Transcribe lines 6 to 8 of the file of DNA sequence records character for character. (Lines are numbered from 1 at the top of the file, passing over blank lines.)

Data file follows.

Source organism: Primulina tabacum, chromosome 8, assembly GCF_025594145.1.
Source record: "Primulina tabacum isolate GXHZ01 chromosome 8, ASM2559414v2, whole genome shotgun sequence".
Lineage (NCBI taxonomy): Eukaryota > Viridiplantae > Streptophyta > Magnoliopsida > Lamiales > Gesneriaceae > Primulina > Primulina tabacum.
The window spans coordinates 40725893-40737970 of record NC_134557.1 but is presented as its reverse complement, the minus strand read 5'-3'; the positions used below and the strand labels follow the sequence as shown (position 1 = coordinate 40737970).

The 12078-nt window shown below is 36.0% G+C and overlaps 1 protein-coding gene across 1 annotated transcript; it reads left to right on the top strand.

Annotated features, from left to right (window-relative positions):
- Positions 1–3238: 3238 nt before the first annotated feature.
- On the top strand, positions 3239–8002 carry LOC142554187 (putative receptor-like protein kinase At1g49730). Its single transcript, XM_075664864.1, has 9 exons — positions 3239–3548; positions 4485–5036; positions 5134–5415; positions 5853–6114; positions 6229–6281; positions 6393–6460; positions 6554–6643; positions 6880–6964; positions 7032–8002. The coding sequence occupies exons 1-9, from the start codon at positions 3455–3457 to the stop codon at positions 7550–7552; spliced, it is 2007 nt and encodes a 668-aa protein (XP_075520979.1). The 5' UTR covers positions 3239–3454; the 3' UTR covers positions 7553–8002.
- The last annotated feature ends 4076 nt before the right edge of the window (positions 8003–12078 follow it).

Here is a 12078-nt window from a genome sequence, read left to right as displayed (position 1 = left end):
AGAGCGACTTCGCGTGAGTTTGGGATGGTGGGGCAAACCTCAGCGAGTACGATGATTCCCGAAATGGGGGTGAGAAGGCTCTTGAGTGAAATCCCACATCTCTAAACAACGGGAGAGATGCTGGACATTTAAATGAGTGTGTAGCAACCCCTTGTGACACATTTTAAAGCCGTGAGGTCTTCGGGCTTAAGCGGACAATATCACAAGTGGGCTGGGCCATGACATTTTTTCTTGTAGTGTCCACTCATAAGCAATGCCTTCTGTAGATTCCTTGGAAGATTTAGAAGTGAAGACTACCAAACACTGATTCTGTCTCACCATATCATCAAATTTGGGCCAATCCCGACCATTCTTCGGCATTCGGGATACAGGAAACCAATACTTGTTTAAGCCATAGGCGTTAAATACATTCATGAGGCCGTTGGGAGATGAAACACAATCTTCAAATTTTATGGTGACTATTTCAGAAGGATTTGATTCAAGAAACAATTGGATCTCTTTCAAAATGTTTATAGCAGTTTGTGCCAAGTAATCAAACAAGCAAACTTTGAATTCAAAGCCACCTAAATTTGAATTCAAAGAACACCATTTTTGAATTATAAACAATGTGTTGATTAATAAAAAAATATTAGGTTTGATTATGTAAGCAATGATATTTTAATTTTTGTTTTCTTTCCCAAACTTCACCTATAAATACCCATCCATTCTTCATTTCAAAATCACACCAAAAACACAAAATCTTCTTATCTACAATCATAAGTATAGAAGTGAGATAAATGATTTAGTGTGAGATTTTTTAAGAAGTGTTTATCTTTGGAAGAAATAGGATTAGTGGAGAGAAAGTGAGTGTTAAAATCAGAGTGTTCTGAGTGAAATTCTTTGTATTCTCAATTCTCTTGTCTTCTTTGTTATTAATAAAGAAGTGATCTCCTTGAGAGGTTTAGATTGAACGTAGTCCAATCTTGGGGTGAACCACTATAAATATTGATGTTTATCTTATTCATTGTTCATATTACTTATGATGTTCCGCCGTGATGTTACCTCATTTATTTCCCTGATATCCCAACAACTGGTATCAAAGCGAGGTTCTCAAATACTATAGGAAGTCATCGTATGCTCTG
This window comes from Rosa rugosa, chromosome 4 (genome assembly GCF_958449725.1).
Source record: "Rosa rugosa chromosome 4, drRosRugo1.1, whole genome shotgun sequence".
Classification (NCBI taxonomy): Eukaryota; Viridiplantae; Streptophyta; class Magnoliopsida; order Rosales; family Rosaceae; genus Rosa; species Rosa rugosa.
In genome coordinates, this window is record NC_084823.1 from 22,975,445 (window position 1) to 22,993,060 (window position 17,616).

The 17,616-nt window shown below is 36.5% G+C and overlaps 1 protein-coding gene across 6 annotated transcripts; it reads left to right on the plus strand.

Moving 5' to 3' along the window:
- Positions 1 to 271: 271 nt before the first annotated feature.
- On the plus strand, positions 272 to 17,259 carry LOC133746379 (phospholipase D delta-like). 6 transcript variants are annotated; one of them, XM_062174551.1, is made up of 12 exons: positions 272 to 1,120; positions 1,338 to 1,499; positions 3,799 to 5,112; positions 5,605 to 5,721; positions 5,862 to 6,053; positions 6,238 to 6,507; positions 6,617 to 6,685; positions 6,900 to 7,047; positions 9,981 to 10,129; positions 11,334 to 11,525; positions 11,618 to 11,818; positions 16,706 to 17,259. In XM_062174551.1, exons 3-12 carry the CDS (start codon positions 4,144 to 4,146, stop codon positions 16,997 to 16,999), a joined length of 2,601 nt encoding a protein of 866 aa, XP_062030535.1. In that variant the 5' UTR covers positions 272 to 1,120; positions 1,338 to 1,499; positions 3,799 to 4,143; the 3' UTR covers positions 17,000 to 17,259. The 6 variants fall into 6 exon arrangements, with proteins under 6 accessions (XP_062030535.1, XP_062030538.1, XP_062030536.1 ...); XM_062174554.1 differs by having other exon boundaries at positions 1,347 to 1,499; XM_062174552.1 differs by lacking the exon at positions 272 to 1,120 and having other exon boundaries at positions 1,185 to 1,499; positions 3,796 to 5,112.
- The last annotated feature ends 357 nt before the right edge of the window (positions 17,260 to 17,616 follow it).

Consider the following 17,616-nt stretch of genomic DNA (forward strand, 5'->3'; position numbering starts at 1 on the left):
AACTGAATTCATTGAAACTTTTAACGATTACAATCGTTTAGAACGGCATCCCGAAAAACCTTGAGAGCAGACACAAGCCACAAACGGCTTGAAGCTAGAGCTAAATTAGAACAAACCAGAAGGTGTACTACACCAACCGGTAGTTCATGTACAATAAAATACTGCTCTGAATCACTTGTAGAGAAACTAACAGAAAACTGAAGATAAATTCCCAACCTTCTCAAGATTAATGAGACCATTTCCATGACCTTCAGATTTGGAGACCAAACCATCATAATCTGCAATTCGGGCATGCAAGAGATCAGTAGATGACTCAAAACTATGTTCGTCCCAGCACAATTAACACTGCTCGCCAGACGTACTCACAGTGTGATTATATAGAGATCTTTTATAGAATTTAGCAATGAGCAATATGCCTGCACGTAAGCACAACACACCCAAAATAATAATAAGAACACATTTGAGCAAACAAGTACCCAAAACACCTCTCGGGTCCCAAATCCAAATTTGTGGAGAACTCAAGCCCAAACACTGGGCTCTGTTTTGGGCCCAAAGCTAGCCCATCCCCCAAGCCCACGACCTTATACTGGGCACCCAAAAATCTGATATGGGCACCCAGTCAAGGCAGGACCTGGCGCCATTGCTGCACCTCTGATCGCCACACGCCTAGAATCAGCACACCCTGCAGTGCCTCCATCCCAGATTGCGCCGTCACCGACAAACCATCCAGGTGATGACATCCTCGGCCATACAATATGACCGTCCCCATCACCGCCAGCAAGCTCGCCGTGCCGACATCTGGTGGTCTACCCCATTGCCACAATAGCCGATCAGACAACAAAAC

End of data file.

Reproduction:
Annotated features, from left to right (window-relative positions):
- Positions 1–3238: 3238 nt before the first annotated feature.
- On the top strand, positions 3239–8002 carry LOC142554187 (putative receptor-like protein kinase At1g49730). Its single transcript, XM_075664864.1, has 9 exons — positions 3239–3548; positions 4485–5036; positions 5134–5415; positions 5853–6114; positions 6229–6281; positions 6393–6460; positions 6554–6643; positions 6880–6964; positions 7032–8002. The coding sequence occupies exons 1-9, from the start codon at positions 3455–3457 to the stop codon at positions 7550–7552; spliced, it is 2007 nt and encodes a 668-aa protein (XP_075520979.1). The 5' UTR covers positions 3239–3454; the 3' UTR covers positions 7553–8002.